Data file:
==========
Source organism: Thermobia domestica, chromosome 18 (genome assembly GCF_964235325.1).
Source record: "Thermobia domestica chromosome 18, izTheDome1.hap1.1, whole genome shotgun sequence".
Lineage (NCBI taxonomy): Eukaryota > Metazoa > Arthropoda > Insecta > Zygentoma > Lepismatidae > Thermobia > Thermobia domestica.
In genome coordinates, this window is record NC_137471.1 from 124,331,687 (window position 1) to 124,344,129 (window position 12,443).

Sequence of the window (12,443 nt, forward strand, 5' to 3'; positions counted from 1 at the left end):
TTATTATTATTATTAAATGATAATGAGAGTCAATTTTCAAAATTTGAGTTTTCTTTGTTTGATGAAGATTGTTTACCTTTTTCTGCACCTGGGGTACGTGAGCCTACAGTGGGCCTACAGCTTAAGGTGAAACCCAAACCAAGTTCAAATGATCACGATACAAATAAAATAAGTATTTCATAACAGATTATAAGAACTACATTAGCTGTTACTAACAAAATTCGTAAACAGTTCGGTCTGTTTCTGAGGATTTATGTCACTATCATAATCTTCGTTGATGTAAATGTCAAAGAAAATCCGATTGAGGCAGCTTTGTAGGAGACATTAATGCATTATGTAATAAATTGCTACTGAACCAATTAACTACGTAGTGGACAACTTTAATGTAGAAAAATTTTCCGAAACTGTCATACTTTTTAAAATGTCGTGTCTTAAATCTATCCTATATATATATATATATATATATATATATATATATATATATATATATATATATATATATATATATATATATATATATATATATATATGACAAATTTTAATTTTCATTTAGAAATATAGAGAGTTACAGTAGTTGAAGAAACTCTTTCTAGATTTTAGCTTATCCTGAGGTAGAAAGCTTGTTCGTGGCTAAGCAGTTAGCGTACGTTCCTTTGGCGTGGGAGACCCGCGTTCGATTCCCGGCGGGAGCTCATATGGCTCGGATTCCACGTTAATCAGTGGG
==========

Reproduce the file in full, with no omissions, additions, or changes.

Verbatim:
Source organism: Thermobia domestica, chromosome 18 (genome assembly GCF_964235325.1).
Source record: "Thermobia domestica chromosome 18, izTheDome1.hap1.1, whole genome shotgun sequence".
Lineage (NCBI taxonomy): Eukaryota > Metazoa > Arthropoda > Insecta > Zygentoma > Lepismatidae > Thermobia > Thermobia domestica.
In genome coordinates, this window is record NC_137471.1 from 124,331,687 (window position 1) to 124,344,129 (window position 12,443).

Sequence of the window (12,443 nt, forward strand, 5' to 3'; positions counted from 1 at the left end):
TTATTATTATTATTAAATGATAATGAGAGTCAATTTTCAAAATTTGAGTTTTCTTTGTTTGATGAAGATTGTTTACCTTTTTCTGCACCTGGGGTACGTGAGCCTACAGTGGGCCTACAGCTTAAGGTGAAACCCAAACCAAGTTCAAATGATCACGATACAAATAAAATAAGTATTTCATAACAGATTATAAGAACTACATTAGCTGTTACTAACAAAATTCGTAAACAGTTCGGTCTGTTTCTGAGGATTTATGTCACTATCATAATCTTCGTTGATGTAAATGTCAAAGAAAATCCGATTGAGGCAGCTTTGTAGGAGACATTAATGCATTATGTAATAAATTGCTACTGAACCAATTAACTACGTAGTGGACAACTTTAATGTAGAAAAATTTTCCGAAACTGTCATACTTTTTAAAATGTCGTGTCTTAAATCTATCCTATATATATATATATATATATATATATATATATATATATATATATATATATATATATATATATATATATATATATATATATATATATGACAAATTTTAATTTTCATTTAGAAATATAGAGAGTTACAGTAGTTGAAGAAACTCTTTCTAGATTTTAGCTTATCCTGAGGTAGAAAGCTTGTTCGTGGCTAAGCAGTTAGCGTACGTTCCTTTGGCGTGGGAGACCCGCGTTCGATTCCCGGCGGGAGCTCATATGGCTCGGATTCCACGTTAATCAGTGGG